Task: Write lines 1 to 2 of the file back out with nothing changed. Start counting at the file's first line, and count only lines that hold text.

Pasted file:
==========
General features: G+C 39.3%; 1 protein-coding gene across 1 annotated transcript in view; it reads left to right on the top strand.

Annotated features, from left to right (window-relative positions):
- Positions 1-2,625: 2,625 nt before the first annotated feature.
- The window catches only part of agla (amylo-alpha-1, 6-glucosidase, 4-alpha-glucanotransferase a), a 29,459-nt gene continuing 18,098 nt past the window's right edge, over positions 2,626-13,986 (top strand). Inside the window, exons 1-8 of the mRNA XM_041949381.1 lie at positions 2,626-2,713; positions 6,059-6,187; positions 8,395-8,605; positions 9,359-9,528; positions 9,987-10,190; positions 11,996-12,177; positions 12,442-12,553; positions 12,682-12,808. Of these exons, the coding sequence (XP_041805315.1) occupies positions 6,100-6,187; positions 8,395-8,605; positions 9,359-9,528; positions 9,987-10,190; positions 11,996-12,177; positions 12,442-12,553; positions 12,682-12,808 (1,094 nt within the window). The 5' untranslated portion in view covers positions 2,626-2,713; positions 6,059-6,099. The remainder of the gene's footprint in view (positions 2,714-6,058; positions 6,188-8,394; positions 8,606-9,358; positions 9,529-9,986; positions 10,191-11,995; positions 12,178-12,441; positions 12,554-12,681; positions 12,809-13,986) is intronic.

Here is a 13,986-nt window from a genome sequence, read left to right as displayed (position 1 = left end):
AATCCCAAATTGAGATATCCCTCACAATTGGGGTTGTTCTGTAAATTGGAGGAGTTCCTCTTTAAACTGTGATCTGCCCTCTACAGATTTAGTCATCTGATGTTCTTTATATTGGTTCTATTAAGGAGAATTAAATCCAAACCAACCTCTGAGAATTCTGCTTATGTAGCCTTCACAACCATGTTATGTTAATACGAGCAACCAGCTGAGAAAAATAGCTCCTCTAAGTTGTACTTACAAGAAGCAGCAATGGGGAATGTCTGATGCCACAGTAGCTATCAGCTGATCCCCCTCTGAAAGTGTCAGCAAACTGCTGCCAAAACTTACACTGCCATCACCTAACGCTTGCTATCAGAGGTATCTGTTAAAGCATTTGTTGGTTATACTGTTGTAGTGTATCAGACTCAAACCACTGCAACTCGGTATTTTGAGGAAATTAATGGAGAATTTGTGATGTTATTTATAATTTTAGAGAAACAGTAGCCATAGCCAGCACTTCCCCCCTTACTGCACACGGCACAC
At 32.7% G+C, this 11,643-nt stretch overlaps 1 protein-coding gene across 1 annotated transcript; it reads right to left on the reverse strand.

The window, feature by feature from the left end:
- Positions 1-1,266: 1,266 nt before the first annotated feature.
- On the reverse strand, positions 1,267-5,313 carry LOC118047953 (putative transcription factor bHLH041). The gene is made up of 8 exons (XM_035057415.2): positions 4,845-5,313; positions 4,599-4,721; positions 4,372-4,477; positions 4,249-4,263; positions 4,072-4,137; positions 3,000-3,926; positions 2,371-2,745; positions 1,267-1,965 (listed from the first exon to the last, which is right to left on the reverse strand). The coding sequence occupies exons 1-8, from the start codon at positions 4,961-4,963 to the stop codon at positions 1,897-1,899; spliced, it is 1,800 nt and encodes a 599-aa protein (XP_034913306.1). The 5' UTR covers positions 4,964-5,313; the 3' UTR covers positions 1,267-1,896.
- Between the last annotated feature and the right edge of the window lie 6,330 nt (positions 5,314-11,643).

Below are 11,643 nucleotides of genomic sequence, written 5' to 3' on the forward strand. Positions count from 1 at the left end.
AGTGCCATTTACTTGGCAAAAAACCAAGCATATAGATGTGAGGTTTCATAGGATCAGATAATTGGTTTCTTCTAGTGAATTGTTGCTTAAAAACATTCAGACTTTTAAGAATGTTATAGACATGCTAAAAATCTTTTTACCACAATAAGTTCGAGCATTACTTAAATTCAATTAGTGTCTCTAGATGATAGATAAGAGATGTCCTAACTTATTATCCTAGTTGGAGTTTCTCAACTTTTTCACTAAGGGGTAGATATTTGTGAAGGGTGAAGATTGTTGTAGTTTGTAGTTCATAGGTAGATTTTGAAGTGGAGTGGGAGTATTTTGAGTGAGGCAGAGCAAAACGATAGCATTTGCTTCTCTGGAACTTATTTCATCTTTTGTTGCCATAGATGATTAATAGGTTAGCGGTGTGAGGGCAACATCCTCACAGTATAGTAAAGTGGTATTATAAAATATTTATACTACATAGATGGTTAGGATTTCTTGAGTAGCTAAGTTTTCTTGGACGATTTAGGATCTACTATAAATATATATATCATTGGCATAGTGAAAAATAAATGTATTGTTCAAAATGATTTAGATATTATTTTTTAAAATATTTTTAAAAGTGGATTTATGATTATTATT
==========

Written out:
General features: G+C 39.3%; 1 protein-coding gene across 1 annotated transcript in view; it reads left to right on the top strand.

Annotated features, from left to right (window-relative positions):